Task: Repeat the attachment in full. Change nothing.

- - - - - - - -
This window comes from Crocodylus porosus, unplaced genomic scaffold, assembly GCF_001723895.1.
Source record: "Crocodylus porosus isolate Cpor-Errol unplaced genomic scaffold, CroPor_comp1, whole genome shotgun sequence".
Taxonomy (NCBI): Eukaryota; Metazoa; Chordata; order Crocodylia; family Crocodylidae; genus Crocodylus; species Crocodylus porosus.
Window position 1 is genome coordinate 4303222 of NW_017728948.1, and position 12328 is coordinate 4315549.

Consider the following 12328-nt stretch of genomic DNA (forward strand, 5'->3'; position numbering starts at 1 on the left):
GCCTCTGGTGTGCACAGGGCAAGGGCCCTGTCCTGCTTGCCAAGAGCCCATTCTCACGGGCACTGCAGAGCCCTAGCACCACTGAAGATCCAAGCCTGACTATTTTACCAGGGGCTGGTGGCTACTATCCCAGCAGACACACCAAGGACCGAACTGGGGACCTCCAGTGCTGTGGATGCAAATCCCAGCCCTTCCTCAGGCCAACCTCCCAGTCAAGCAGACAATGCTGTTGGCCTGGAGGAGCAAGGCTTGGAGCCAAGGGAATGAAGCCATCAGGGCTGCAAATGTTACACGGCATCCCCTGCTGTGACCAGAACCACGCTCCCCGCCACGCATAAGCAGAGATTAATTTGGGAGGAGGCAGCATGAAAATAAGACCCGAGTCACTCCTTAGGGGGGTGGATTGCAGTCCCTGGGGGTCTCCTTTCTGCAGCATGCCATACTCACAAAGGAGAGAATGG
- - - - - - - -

This window comes from Crocodylus porosus, unplaced genomic scaffold, assembly GCF_001723895.1.
Source record: "Crocodylus porosus isolate Cpor-Errol unplaced genomic scaffold, CroPor_comp1, whole genome shotgun sequence".
Taxonomy (NCBI): Eukaryota; Metazoa; Chordata; order Crocodylia; family Crocodylidae; genus Crocodylus; species Crocodylus porosus.
Window position 1 is genome coordinate 4303222 of NW_017728948.1, and position 12328 is coordinate 4315549.

Consider the following 12328-nt stretch of genomic DNA (forward strand, 5'->3'; position numbering starts at 1 on the left):
GCCTCTGGTGTGCACAGGGCAAGGGCCCTGTCCTGCTTGCCAAGAGCCCATTCTCACGGGCACTGCAGAGCCCTAGCACCACTGAAGATCCAAGCCTGACTATTTTACCAGGGGCTGGTGGCTACTATCCCAGCAGACACACCAAGGACCGAACTGGGGACCTCCAGTGCTGTGGATGCAAATCCCAGCCCTTCCTCAGGCCAACCTCCCAGTCAAGCAGACAATGCTGTTGGCCTGGAGGAGCAAGGCTTGGAGCCAAGGGAATGAAGCCATCAGGGCTGCAAATGTTACACGGCATCCCCTGCTGTGACCAGAACCACGCTCCCCGCCACGCATAAGCAGAGATTAATTTGGGAGGAGGCAGCATGAAAATAAGACCCGAGTCACTCCTTAGGGGGGTGGATTGCAGTCCCTGGGGGTCTCCTTTCTGCAGCATGCCATACTCACAAAGGAGAGAATGG